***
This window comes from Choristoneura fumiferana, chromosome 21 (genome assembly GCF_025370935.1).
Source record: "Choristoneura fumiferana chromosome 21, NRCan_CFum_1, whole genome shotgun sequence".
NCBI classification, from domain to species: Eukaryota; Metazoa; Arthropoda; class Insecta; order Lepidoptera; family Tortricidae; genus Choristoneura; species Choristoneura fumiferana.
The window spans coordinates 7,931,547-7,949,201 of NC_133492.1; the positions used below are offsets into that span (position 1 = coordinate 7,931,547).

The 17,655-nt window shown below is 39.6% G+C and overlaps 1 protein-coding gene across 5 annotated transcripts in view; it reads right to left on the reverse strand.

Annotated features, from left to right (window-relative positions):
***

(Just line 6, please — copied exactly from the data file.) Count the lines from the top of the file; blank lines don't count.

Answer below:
Annotated features, from left to right (window-relative positions):